You can override default permissions for file viewing with an ACL, and you can control default file creation mode by setting a sticky bit. An ACL is a layer of security policies in the extended attributes of directories and files. It allows you to specify exceptions to what the file system permissions indicate. Most notably, this allows you to transcend the single-owner and single-group model of traditional UNIX permissions.

For instance, while the seth (ID 1000) account might own a directory created on my desktop, seth (ID 500) on my laptop does not, because the user IDs are different.

The same could be true for a group. If a directory with group ID 1000 is assigned to a directory on one computer, then a group with an ID 500 or 10922 doesn't have access to it on another computer. But an ACL can add secondary owners and groups to directories and files.

View the current ACL

Any directory and file on any common Linux filesystem has ACL rules by default. They're stored in extended attributes, a kind of metadata that you don't normally see.

You can view them in the terminal:

$ getfacl ./example
# file: /run/media/drive/example
# owner: seth
# group: users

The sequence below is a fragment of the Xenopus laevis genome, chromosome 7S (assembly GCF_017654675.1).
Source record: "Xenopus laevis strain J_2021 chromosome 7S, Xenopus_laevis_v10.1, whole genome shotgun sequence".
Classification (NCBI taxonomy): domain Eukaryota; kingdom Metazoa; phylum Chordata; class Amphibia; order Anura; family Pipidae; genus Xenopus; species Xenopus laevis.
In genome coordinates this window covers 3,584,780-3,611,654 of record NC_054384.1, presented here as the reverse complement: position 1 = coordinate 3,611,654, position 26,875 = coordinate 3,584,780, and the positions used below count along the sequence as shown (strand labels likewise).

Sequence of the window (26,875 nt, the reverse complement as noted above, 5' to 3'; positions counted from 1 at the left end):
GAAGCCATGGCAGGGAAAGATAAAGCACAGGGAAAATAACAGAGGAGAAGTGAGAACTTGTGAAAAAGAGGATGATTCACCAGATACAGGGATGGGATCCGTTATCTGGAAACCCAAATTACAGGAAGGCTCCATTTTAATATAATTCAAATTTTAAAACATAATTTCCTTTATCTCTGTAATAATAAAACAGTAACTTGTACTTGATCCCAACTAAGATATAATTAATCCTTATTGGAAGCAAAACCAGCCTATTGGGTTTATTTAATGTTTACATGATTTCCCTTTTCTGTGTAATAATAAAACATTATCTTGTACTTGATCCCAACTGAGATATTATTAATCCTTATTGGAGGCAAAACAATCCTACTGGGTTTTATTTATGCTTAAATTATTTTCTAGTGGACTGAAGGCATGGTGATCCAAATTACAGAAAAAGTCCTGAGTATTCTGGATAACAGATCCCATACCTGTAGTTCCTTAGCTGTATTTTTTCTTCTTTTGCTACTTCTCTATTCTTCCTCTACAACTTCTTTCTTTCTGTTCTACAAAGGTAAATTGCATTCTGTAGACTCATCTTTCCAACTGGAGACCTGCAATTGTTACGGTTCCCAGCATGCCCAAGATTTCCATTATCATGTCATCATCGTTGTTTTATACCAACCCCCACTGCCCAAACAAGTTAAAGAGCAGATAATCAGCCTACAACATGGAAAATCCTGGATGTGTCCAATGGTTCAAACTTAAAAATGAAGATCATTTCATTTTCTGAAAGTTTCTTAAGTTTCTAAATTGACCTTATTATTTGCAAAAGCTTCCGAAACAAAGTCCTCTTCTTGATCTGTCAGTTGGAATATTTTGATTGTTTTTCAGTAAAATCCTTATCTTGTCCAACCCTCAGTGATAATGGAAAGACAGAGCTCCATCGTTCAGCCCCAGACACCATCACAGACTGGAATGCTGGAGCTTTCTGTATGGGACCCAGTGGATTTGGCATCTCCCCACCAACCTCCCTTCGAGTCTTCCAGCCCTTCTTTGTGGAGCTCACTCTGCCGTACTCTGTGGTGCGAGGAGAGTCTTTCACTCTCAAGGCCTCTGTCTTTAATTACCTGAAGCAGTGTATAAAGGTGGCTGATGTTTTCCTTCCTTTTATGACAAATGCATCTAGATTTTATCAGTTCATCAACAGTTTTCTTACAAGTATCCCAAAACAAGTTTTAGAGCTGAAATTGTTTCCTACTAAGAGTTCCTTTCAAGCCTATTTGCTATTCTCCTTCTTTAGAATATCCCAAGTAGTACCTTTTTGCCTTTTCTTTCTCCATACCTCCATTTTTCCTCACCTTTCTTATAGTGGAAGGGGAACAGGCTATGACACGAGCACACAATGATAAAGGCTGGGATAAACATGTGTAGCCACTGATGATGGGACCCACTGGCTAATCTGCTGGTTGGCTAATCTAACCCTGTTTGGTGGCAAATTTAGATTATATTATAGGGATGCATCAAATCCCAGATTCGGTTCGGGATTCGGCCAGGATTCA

The commented lines are just for your reference; they tell you the path, and the owner and group, of the file or directory you're viewing information about. The next lines display the rules applied to the file or directory. In this example, the user permissions are set to rwx, the group to r-x, and other to r-x. These permissions are reflected by a normal filesystem list:

$ ls -lA /run/media/drive
drwxrwxr-- 26 seth users 4096 Jan 16 21:04 example
$ id
uid=1000(seth) gid=100(users) groups=100(users)...

As long as user seth (UID 1000) or a member of group (GID 100) interacts with the example directory, full access is granted. Any other account, however, has only read (r) permission.

Setting an ACL

To modify an ACL, you use the setfacl command or use a file manager with ACL support. You can be very specific or very generic when setting your ACL.

To just modify the filesystem permission settings, you can use either chmod or setfacl. This is a very generic ACL setting because you're not adding anything to the permissions already available to UNIX from the filesystem specification.

$ setfacl --modify g::r example
$ getfacl ./example | grep "group::"
$ ls -l . | grep example
drwxr--r-- 26 seth users 4096 Jan 16 21:04 example

The same effect is available through chmod:

$ chmod g+x example
$ getfacl ./example | grep "group::"
$ ls -l . | grep example